Let’s get this straight: an overwhelming body of research has proven that the human brain cannot multitask. When people think they are multitasking they are really just rapidly switching between tasks. Drivers talking on the phone – whether they are holding it or not – are only concentrating on traffic during lulls in conversation.

It is important to understand that this is totally different than having a conversation with a live adult passenger in the car. A passenger will instinctively interrupt conversation in situations where the driver needs to pay maximum attention to traffic. In fact, a passenger is a second pair of eyes and makes the driver safer. It’s not an accident that all commercial aircraft fly with a copilot.

But the person on the other end of a cell phone conversation has no idea what the driver is up to. Take this example; a conversation between Dr. Deadlyhummer and his assistant Nurse Nofault. The Doctor, traveling between his office and the hospital, needs to change lanes and head for the off ramp. At that moment, there’s a motorcycle is in his blind spot, migrating across lanes in the other direction. At the worst possible time, Nurse Nofault starts reciting Mrs. Fadingpatient’s critical lab results to Dr. Deadlyhummer. The doctor, who is normally a decent driver, makes his lane change without shoulder checking.

Ironically, our hapless motorcyclist would be safer if the deadly doctor was using a handheld phone. At least then, the rider might notice the phone in time to go on red alert, ready to take evasive action on a moment’s notice. Talk about your law of unintended consequence.

If you think I’m exaggerating the dangers of distracted drivers, you’re wrong. There is a huge body of research that proves such drivers are about as dangerous as drivers at typical alcohol impairment thresholds. Most of this research, incidentally is from what Ronald Dumsfeld – oops, I mean 'Donald Rumsfeld' calls Old Europe. Those countries have, as a group, far tougher licensing standards than U.S. states and as a result, the average European driver is more skilled and engaged than the average U.S. driver. If they can’t drive and talk on the phone, we sure can’t.

In many of those countries, cell phone use by drivers is banned outright. The enthusiasm with which European traffic cops enforce the rules – and European courts impose penalties – are reminiscent of drunk driving enforcement. That’s in line with the social cost of this very selfish, stupid habit. But we get a $20 fine. I’m reminded of the old bumper sticker that read: “Don’t drink and drive – you might hit a bump and spill your drink.”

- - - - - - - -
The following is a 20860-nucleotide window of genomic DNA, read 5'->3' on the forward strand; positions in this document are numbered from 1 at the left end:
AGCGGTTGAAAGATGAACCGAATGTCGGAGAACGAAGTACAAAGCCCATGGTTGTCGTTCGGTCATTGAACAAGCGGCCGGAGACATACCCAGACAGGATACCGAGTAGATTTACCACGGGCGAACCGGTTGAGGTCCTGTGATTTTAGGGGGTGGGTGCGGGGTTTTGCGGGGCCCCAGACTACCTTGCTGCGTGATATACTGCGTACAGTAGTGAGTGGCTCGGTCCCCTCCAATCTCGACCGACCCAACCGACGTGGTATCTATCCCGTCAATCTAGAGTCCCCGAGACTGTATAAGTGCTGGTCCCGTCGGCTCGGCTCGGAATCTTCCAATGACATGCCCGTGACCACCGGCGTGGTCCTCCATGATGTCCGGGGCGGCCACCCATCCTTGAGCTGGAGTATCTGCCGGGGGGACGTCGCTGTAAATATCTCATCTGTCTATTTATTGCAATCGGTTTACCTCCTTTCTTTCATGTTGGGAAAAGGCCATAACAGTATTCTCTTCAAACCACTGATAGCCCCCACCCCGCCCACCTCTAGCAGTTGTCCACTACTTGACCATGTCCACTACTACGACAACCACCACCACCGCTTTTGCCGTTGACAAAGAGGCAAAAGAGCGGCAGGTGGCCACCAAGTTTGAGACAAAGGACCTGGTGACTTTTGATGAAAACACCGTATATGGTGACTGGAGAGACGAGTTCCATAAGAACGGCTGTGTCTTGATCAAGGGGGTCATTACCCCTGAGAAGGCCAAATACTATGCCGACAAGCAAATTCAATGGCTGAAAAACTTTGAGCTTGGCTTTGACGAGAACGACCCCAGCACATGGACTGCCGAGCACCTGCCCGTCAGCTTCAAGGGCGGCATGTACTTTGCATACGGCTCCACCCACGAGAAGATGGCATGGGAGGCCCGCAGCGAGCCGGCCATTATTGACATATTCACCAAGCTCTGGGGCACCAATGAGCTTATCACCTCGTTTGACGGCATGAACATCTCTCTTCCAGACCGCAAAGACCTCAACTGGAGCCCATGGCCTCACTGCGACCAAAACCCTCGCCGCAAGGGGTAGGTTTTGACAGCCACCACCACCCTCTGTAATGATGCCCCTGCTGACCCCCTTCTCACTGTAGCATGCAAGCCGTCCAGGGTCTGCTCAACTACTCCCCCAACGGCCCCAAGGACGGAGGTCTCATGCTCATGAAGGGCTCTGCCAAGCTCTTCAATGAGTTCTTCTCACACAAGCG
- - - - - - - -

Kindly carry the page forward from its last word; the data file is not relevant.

Most of our highway safety statistical analysis is carried out by the insurance industry, which doesn’t necessarily care about cell phone related accidents. (Big Insurance television ads create the impression that those companies want to reduce accident rates. They don’t. In a world without accidents, insurance would serve no purpose. All those companies actually want to reduce are accidents they do not anticipate. Since cell use is widely dispersed in the driving population, its effects are now predictable. The insurance industry is fine with that.) Considering that insurance executives and high-powered politicians are themselves heavy cell users, it’s surprising California even passes a law with a $20 fine. The only consolation is that by banning the use of handheld phones, the law might give some injured motorcyclists easier recourse in a civil suit.

Here in the U.S., the cell phone industry has continuously fought a rear-guard action arguing that the statistics suggesting thousands of people are killed every year as a consequence of cell phone use by drivers are misleading. In fact, for a variety of reasons, cell phone use is grossly under-reported as a cause of accidents. The cell lobby points out that over the 10- to 15-year period in which cell phone penetration climbed from a handful of early adopters to saturation levels, vehicle deaths per passenger-mile dropped about 10-15%.